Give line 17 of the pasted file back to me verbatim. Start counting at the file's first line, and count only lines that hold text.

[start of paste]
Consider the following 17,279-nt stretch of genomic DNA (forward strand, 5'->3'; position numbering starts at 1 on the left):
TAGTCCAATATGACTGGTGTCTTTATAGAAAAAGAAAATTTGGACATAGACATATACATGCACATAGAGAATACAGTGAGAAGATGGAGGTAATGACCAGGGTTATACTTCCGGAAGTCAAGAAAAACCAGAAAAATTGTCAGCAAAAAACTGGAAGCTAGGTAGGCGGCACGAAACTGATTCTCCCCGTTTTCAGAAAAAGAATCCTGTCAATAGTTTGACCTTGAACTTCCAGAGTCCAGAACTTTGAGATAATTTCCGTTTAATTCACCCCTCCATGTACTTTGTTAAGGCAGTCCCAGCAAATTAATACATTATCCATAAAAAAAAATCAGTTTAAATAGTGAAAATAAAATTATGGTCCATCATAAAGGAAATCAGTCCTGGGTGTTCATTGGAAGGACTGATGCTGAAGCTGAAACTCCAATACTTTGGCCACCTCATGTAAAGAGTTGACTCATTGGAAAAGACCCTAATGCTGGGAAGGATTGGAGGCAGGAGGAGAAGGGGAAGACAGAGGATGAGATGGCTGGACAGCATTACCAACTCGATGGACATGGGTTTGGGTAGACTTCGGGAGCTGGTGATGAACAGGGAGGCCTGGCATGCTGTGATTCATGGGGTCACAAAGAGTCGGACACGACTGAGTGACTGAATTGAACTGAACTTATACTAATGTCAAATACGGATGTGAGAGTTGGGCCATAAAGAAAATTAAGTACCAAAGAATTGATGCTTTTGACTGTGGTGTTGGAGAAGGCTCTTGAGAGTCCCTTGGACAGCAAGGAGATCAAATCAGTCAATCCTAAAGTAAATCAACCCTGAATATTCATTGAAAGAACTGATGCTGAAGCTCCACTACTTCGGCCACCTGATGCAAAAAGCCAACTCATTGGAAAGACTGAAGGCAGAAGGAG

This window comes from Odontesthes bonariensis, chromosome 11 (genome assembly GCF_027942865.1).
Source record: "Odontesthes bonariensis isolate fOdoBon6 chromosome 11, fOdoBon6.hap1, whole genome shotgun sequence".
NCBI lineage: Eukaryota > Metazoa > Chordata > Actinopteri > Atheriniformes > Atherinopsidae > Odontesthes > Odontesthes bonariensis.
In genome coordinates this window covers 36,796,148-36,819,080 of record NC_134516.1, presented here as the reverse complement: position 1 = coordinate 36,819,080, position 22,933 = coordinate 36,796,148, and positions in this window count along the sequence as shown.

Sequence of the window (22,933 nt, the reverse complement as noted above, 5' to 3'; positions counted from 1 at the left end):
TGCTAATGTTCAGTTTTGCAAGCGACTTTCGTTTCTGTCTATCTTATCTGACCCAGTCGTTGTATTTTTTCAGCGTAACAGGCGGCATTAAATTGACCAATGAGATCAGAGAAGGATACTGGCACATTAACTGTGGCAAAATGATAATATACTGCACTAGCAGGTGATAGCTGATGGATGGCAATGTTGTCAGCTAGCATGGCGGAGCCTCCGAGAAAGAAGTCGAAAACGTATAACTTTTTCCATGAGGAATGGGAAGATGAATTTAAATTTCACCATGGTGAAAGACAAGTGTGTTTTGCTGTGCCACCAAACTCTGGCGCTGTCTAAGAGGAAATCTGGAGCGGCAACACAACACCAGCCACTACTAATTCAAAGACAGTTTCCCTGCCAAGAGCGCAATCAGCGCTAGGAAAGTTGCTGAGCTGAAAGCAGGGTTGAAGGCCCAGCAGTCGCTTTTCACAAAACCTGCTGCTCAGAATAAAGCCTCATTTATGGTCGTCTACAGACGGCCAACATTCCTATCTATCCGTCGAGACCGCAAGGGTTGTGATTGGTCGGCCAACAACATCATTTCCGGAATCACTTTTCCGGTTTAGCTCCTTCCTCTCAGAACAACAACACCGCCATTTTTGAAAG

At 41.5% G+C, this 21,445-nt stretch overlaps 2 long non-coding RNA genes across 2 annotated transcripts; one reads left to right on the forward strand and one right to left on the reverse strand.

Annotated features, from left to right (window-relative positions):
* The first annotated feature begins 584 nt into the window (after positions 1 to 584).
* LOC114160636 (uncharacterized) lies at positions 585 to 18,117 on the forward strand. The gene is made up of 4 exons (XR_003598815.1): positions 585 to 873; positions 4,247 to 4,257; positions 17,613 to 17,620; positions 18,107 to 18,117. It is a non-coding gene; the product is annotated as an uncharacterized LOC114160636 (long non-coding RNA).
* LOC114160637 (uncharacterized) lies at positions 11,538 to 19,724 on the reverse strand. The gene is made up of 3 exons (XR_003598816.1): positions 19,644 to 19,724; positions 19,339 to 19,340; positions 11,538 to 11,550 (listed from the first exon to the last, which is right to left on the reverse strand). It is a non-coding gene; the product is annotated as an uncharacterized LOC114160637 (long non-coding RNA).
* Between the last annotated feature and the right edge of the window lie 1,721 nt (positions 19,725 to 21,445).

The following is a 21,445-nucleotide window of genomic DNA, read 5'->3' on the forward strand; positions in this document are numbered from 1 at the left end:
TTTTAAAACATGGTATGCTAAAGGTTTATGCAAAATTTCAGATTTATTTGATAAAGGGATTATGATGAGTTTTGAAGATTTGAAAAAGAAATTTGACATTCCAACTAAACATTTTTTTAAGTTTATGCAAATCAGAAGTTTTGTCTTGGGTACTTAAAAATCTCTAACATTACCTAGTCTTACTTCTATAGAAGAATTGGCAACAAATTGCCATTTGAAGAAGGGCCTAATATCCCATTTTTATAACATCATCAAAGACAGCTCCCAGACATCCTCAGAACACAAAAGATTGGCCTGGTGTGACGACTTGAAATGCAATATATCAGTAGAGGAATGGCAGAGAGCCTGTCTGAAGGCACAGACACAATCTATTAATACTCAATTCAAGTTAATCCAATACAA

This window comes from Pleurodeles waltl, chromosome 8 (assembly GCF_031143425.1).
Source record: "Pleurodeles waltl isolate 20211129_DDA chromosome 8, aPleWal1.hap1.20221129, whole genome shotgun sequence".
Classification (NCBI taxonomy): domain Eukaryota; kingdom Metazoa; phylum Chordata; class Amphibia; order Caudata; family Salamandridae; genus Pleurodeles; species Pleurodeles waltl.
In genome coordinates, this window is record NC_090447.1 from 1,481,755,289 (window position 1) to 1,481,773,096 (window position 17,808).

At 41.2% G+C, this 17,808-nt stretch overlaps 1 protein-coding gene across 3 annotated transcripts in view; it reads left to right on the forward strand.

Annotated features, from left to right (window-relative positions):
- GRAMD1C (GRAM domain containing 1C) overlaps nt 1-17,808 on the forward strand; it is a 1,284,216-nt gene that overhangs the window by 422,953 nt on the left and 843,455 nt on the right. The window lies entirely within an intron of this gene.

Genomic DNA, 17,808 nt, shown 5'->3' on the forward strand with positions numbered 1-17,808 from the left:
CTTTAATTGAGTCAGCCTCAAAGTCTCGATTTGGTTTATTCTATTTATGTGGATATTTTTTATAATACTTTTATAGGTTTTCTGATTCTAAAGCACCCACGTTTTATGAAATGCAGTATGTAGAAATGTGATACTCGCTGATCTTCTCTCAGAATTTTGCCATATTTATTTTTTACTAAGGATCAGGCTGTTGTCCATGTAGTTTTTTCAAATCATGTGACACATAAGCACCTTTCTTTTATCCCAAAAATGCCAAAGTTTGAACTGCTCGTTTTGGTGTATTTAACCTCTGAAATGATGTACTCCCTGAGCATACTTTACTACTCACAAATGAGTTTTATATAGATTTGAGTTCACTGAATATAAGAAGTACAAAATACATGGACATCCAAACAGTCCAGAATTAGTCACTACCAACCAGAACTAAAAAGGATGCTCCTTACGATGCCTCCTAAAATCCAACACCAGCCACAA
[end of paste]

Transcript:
This window comes from Pleurodeles waltl, chromosome 8 (assembly GCF_031143425.1).